I’m not really using it since I use my Wordpress blog now. It’s a lot easier for what I do with it…but I have all those posts sent here :)
Also, not sure when you send this though. Tumblr’s now telling me and I just looked at Tumblr today. Sorry if it’s been awhile.
I’m not really using it since I use my Wordpress blog now. It’s a lot easier for what I do with it…but I have all those posts sent here :)
Submitted by Bob in response to the post from The Ratman’s Notebook (http://tinyurl.com/cnjg7nc) :
I enjoyed seeing the card for Wo Kee Restaurant. From infancy until my early 20’s when it closed, Wo Kee on Doyers Street (yes, in Chinatown) was a frequent family dinner destination. My father had been eating there since the 1940’s, took my mother starting in the mid 50’s, me in the late 50’s and my brother thereafter. As a young boy they’d let me use a cleaver to cut the head off a cooked duck. This is the place where as a 3 year old with probably undiagnosed hyperactivity, I would disappear from the table, whereabouts unknown until a shriek from the other side of the restaurant revealed my having crawled on the floor and under someone elses table. Very good cantonese food and seafood, and the first and best (sweet) hot & sour soup I ever had. Thanks for the memories. Where did you get the card from? By the way, it cannot be from the early 1950’s as the 5 number zip code did not come out until the early 60’s. As to area code, all of NYC was 212 back then so it was not necessary and for those out of NYC, everyone knew the area code was 212.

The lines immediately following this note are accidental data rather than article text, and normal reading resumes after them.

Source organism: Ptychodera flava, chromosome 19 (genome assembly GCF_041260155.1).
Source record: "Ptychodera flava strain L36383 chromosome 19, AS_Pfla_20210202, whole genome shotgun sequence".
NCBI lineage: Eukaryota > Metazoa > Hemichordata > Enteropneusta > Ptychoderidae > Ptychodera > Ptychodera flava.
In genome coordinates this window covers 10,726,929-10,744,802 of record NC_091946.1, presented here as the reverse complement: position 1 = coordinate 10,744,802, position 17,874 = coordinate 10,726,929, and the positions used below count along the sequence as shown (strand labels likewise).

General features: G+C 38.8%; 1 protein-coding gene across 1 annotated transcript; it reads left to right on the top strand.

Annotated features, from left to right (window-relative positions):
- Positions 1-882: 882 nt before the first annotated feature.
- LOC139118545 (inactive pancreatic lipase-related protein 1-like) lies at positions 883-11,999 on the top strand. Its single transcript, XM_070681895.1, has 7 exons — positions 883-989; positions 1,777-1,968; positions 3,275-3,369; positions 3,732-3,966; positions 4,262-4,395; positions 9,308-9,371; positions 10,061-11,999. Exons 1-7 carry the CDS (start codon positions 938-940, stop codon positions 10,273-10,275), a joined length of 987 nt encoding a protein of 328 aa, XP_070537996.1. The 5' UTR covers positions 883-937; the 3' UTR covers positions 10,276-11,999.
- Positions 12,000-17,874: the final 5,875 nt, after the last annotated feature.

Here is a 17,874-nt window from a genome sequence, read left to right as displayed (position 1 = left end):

For years I have been looking to be my hands on some poetry by Dylan Thomas. My luck finally lead me to find a copy of The Collected Poems of Dylan Thomas. Aside from a few poems, namely Don’t Go Gentle Into That Good Night, I haven’t read much Thomas.
My want to see what he is all about is simple, and a bit foolish. Some one sharing (but not named after on purpose) the great Bob Dylan (’s birth name) should get to know what Bob Dylan was inspired by. He did of course use the name Dylan because of Dylan Thomas. Why not see what’s so great about a poet that inspires a famous name change?
Aside from finding this copy of the book, I found a short list of the previous owner’s possible favorite poems. There are three poems listed on the back of either a check out or catelog or some other card used in the Memorial Library University of Wisconsin, in Madison, Wisconsin.
I’m not sure what’s more strange; the card from a discarded library book or a list of only three poems. Granted one is Do Not Go Gentle Into That Good Night. But one would think that while reading a collected edition of a poet’s work, there would be more than three that would catch the readers attention, even if this were for school research or something along those lines.
No matter what the cause, the poems (and page numbers) are:
128 Do Not (Go Gentle Into That Good Night)
10 (The) Force (that through the green fuse drives the flower)
112 (A) Refusal to Mourn the Death, by Fire, or a Child in London
-parentheses to finish word missing in the list